IT jobs will grow 22% through 2020, says U.S.

Biennial update says offshoring will limit growth in some occupations, while healthcare IT provides a boost

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BLS critics

Ron Hira, an associate professor of public policy at the Rochester Institute of Technology, said the BLS IT forecasts have been wildly wrong in the past.

"Volatile occupations tend to be subject to bad forecasts, and it's clear that computer occupation employment levels are very hard to forecast," said Hira.

"The forecasts are biased toward the most recent history in the occupation," he said.

Hira said he would place more stock in growth projections for a predictable profession. Citing primary school teachers as an example, he pointed out that the BLS can estimate the number of births during the decade and factor in teacher-student ratios to reach an estimate of employment growth.

The BLS has "no methodology to estimate technological disruptions that can increase demand for computer occupations," said Hira, citing the rapid increases in the use of the Internet and ERP systems as examples of IT disruptions.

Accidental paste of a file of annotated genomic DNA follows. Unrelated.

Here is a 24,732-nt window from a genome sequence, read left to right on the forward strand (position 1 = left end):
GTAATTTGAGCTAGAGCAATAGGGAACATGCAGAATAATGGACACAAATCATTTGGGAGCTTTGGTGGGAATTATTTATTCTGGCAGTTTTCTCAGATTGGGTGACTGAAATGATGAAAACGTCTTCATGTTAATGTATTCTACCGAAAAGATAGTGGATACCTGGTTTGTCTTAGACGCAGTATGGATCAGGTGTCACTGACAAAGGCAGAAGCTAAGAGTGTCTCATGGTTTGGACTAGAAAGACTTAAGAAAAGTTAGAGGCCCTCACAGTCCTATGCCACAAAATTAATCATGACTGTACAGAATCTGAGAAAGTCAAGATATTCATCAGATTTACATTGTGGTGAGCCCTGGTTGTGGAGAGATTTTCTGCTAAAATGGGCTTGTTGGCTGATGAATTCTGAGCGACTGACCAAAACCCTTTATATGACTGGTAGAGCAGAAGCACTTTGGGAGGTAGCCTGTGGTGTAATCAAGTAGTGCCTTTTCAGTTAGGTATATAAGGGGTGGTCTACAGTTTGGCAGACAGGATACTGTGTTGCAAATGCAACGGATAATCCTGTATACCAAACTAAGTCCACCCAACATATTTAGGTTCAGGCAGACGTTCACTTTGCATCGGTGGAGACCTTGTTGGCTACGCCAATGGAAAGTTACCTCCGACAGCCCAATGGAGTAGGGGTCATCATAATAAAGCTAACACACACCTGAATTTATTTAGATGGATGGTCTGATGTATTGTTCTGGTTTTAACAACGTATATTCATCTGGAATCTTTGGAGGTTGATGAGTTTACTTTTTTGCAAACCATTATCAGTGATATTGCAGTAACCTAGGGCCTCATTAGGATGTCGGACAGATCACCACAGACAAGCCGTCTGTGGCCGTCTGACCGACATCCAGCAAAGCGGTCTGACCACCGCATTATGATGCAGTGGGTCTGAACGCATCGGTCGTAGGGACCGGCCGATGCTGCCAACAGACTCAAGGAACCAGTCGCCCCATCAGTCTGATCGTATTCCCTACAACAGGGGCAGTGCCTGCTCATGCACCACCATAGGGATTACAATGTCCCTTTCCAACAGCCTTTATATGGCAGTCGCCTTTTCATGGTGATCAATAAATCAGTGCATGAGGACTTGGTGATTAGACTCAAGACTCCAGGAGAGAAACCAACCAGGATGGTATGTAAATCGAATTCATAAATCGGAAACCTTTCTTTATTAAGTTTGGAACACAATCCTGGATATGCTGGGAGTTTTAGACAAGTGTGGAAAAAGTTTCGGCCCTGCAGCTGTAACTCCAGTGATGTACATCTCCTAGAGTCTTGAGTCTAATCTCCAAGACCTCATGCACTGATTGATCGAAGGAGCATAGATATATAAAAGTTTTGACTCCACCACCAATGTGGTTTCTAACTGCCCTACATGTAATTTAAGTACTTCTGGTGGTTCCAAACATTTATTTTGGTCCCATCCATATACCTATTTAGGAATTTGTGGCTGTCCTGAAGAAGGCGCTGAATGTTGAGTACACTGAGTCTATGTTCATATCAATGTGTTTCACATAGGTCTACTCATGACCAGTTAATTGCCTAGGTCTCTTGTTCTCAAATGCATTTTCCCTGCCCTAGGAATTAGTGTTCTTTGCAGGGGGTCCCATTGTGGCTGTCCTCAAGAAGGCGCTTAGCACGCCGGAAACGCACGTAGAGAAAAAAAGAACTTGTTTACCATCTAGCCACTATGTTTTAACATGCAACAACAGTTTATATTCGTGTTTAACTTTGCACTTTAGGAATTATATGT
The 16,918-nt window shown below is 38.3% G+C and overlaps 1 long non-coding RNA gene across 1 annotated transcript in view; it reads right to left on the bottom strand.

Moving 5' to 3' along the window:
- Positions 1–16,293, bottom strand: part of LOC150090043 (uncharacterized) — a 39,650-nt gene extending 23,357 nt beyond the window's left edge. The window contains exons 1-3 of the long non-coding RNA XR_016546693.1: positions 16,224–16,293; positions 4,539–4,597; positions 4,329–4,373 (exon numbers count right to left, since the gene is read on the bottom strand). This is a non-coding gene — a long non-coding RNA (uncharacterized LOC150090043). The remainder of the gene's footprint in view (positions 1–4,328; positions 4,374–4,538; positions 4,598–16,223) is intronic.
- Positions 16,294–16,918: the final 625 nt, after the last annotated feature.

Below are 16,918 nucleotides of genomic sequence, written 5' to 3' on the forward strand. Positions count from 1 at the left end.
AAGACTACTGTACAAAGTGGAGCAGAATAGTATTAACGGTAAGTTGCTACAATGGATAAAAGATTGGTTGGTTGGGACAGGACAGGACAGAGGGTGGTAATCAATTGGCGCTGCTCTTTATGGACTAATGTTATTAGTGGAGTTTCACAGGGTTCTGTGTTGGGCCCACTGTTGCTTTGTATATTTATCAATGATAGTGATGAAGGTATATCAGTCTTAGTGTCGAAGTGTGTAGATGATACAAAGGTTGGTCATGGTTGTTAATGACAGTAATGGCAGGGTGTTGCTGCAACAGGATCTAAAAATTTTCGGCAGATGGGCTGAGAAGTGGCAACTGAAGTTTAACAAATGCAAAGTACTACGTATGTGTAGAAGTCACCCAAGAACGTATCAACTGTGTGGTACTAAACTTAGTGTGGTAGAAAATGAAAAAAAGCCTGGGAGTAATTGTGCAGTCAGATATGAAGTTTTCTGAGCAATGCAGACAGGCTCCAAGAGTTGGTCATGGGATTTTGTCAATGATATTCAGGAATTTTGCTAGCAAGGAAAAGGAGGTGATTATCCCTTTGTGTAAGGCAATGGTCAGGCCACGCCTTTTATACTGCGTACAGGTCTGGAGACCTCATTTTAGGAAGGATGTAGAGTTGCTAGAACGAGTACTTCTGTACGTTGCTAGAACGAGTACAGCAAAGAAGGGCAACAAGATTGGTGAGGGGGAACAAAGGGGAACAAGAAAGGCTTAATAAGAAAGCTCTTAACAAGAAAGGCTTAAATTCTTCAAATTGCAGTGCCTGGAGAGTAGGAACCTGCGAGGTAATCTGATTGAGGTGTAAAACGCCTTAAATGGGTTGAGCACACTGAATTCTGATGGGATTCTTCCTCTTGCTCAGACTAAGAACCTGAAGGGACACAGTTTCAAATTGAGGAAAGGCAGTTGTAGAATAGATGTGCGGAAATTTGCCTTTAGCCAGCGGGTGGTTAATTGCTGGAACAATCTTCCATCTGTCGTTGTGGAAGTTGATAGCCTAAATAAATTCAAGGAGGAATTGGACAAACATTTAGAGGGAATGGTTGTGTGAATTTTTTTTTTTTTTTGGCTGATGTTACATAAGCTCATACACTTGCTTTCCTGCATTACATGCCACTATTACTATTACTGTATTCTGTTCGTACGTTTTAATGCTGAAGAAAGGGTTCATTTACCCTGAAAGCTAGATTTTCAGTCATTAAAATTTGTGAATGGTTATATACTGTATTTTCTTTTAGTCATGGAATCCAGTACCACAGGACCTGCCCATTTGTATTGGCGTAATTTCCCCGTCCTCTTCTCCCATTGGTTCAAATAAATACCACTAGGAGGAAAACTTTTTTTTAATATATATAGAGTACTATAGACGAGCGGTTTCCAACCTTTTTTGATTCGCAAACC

David Foote, CEO of Foote Partners, an IT labor market research firm, scoffed at the BLS's projections and said they extended too far out into the future to be reliable.

In light of "current market volatility and uncertainty which is unprecedented," Foote said that anyone who makes a 10-year IT employment projection "is kidding themselves."

The projections don't take into account the rate of technological change, he said.

Foote said the BLS only identifies a "small group" of IT jobs and doesn't track the new kinds of technology jobs that combine business and IT experience to create hybrid professions. Much of that is being driven by the demands to find useful ways to apply use so-called big data in a business.

Sharon Machlis contributed to this story.

Patrick Thibodeau covers SaaS and enterprise applications, outsourcing, government IT policies, data centers and IT workforce issues for Computerworld. Follow Patrick on Twitter at @DCgov, or subscribe to Patrick's RSS feed . His email address is


Copyright © 2012 IDG Communications, Inc.

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